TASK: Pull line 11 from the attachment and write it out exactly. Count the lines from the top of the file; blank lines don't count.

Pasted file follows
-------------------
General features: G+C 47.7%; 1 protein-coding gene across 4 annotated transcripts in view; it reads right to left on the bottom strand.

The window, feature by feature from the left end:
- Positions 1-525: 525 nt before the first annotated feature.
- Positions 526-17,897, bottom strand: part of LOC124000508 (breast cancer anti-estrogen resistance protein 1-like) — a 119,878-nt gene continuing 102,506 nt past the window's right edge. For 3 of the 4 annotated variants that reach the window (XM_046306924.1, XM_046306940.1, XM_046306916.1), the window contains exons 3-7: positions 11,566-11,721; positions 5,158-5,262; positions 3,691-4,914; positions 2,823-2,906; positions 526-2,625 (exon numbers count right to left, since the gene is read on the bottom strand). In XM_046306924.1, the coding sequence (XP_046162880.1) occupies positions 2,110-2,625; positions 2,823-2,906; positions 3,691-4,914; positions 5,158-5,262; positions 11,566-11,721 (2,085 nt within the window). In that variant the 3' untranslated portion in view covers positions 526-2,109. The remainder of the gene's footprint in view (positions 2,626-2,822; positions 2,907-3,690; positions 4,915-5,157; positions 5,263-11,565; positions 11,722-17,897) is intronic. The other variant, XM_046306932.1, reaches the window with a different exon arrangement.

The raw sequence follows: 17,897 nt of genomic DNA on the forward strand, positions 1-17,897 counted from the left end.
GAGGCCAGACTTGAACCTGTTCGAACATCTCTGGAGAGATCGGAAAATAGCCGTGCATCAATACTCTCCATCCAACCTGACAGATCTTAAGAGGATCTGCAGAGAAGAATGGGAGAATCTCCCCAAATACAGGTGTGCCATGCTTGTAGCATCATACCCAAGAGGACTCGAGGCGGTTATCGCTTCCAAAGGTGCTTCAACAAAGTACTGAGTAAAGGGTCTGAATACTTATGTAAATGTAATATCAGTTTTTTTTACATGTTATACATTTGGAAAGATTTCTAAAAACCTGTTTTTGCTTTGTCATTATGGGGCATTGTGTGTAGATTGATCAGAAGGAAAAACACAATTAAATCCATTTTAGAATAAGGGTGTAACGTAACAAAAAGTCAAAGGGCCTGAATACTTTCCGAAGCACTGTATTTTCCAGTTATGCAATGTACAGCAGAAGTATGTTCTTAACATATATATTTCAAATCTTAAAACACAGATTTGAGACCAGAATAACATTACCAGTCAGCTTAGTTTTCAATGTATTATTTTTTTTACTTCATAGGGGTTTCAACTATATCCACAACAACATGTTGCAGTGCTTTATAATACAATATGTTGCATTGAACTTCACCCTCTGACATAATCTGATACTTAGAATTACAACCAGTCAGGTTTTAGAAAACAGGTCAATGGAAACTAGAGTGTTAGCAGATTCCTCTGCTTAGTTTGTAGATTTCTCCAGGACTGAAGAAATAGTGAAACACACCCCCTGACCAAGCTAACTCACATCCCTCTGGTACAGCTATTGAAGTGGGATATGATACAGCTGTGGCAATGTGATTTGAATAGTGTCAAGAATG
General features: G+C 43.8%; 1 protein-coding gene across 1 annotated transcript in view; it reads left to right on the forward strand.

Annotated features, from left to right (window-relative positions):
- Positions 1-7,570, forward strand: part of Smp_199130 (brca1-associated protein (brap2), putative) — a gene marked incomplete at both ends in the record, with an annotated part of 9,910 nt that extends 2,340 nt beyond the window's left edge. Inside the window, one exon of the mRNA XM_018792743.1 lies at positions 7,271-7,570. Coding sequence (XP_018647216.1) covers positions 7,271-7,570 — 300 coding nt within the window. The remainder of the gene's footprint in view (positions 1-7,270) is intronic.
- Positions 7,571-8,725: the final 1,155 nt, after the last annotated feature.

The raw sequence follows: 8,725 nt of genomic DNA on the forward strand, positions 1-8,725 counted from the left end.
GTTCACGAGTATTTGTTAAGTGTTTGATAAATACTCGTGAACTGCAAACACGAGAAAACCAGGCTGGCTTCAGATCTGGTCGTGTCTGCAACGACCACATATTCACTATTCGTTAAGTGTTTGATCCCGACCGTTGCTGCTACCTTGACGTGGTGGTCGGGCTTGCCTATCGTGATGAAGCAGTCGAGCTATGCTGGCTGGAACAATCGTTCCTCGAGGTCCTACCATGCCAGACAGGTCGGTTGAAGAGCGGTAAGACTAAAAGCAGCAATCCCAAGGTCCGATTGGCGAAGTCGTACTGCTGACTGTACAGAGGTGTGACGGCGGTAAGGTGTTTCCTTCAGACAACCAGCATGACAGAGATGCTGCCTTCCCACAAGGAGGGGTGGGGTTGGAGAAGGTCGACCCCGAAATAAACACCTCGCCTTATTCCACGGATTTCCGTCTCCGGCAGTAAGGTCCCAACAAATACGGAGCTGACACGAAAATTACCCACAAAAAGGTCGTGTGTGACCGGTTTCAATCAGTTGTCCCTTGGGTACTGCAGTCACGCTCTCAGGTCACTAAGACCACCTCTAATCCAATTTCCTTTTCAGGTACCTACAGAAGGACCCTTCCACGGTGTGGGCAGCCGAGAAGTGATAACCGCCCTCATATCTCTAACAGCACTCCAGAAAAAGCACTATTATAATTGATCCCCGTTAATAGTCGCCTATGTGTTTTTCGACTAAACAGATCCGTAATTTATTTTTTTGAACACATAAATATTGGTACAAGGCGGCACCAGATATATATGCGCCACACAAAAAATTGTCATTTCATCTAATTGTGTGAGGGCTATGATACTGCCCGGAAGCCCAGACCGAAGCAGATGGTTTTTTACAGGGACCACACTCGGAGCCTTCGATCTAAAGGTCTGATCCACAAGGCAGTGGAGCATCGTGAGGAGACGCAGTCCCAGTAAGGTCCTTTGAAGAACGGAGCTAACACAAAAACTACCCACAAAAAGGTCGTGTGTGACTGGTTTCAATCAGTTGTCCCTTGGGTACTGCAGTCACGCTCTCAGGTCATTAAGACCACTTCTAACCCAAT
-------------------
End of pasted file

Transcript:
The raw sequence follows: 8,725 nt of genomic DNA on the forward strand, positions 1-8,725 counted from the left end.